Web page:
One thing that strikes me as novel is meeting people who already know who you are. It is cool and strange to have someone in another part of the world introduce themselves and already know your name. You’ll be out at a pub in Australia and someone will shout, “Hey Adam!” and you kind of go from there. Sometimes, it’s just normal conversation, but it can be kind of awkward. On the positive side, people from all parts of my past life turn up at shows–I’ve met friends, distant relatives, old school buddies, people with whom I went to summer camp, former prom dates (for real; check out the video here). Some of them know that I’m in the band but some are as surprised as I am.
Touring itself takes a certain kind of temperament and skill–not everyone is cut out for it. I’d saying it’s a little like living in college dorms in the sense that you are with your friends, and kind of “bro out” all the time: drinking beer, jamming after-hours and making a lot of jokes (most of them wholly inappropriate for mentioning on this blog post).
Hanging out and probably making inappropriate jokes with our stage manager, Rook.
It’s also like being on a family vacation, in both good ways and bad ways. Good, in the sense that you are never lonely and if you are going through something then you always have someone to talk about it. Bad, in the sense that you are one of 15 children and you sometimes you have to shout and push to the front of the line to get what you need. Additionally, it’s really, really hard to find some quiet time. That’s why I bring my running shoes and always try to go for a run and see the town, away from the rest of the cast.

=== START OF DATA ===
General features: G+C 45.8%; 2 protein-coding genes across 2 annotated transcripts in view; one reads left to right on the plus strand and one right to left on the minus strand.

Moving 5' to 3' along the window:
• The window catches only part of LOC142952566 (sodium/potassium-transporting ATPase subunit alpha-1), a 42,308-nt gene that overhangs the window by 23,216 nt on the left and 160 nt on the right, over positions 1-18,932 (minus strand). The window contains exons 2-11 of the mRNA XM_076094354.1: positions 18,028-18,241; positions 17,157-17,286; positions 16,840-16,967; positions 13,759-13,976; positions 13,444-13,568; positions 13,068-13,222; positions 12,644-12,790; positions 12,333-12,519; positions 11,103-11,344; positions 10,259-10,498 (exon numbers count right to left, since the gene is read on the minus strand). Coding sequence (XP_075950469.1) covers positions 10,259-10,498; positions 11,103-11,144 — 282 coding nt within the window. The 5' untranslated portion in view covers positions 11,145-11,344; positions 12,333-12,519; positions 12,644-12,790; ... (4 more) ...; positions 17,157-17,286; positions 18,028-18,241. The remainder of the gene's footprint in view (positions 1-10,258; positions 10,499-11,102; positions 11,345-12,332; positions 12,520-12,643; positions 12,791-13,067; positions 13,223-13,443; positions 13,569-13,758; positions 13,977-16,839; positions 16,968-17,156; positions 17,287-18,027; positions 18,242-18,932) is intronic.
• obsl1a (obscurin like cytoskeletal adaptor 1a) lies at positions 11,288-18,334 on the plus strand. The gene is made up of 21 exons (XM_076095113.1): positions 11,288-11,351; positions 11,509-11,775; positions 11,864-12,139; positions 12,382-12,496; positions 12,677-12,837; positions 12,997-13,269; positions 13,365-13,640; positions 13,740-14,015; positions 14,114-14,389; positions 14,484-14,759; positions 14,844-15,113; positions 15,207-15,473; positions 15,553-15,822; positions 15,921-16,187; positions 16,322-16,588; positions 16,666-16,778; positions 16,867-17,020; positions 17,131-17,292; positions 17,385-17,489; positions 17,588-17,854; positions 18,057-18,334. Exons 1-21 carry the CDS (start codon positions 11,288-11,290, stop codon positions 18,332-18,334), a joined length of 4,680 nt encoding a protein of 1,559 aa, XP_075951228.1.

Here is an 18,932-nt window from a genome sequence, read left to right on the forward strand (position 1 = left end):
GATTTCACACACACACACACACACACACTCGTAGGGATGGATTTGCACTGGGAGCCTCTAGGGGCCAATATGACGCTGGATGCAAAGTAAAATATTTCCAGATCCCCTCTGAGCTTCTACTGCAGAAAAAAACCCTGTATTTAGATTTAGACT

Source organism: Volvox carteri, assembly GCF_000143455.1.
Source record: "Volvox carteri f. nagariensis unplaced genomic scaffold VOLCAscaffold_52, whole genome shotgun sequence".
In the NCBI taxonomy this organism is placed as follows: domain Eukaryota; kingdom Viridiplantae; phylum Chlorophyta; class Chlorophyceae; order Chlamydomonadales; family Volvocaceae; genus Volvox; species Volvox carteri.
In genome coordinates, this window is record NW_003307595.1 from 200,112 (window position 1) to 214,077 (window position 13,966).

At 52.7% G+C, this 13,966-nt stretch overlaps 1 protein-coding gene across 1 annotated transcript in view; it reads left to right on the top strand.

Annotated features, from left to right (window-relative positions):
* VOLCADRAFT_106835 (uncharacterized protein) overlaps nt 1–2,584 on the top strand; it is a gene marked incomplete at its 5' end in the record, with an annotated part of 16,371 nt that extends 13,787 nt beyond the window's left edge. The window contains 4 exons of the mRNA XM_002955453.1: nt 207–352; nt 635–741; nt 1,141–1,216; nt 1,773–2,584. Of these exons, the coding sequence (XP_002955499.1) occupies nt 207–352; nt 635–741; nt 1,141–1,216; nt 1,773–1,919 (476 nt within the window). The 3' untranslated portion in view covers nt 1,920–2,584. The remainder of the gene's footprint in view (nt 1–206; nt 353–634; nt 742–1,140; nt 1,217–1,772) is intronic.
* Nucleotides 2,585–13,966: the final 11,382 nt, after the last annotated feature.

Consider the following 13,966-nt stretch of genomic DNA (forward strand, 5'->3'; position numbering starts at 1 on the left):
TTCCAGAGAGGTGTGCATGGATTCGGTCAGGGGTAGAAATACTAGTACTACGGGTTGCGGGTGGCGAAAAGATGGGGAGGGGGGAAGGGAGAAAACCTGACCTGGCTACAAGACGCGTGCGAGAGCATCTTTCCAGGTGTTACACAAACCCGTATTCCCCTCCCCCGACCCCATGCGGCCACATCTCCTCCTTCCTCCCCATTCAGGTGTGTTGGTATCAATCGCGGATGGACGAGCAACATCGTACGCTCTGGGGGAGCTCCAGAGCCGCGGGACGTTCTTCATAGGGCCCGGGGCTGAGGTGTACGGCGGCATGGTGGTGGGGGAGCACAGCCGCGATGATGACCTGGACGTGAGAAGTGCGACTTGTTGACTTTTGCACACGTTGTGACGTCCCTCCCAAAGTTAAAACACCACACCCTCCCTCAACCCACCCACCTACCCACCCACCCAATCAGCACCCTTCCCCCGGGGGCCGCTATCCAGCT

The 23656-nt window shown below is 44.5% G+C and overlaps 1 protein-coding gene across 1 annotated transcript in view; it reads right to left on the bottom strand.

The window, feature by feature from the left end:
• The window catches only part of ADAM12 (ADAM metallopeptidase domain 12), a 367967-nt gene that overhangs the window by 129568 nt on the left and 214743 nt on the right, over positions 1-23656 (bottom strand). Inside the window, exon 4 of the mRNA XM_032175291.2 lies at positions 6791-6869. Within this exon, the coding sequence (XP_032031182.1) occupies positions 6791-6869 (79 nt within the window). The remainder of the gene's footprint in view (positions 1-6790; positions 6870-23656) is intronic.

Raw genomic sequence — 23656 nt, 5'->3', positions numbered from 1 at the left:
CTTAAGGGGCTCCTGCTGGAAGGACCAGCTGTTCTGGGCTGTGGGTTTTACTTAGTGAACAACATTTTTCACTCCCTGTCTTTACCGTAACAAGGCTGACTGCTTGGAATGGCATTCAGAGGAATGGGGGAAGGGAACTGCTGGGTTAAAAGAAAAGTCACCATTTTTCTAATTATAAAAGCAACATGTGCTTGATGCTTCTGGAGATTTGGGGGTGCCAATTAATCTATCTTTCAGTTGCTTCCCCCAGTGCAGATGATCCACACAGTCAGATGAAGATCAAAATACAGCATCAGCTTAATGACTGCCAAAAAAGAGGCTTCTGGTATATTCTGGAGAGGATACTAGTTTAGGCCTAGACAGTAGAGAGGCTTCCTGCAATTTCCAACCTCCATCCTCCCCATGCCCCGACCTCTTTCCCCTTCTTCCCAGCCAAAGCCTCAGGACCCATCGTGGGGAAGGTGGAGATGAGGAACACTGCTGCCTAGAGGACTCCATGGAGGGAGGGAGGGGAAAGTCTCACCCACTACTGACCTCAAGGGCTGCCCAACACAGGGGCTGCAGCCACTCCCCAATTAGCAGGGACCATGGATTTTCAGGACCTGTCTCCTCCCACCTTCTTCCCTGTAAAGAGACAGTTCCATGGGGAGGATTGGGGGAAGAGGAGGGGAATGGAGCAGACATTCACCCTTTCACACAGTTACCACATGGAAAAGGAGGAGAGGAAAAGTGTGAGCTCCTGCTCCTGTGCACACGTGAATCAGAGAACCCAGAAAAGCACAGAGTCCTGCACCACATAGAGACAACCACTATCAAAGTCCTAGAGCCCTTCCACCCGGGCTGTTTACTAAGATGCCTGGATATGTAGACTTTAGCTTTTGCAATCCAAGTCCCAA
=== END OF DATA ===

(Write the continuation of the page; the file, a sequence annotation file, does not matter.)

Then, there’s the post-tour decompression. It actually takes awhile to live amongst normal people again. I legitimately feel bad for people who have to deal with me the first few days after I get off of tour. One example: Rook (our stage manager) and I went to the mall after wrapping up a tour. We went to Banana Republic and heckled some elderly women for letting their friends cut in front of us. Then, I kept hassling the cashier to give me a discount on pants because they were the only thing in the store that weren’t on sale. Not really things that I would do in my “normal” life and I’m not proud to admit it, but that’s what tour life does to a person.
Despite all this, I can’t wait to hit the road again after a few weeks of being home, especially when it’s an exotic place like Europe or Australia. I actually sleep better on bus bunks than I do in a regular bed—something about the complete darkness and the gentle rocking of the bus (some cast member think of them as tombs, but I think it’s like a giant cradle).
I’m going to wrap it up by saying that I had a great time playing for and meeting with audiences all over North America during Fall 2015 and am now really, really looking forward to hitting Europe in Winter/Spring 2016. I am excited to see Postmodern Jukebox grow and eagerly anticipate my next private jet ride [editor note from SB: don’t anticipate that too eagerly]. Happy New Year, everyone!
Tickets for the PMJ Tour of Europe are available here.
Adam is a longtime bassist for Postmodern Jukebox, is a graduate of Brooklyn Law School and also operates his own booking agency called Redux Booking (http://reduxbooking.com/). When he’s not touring the world, he’s trying to go for a run or binge-watching “Perfect Strangers” on Netflix.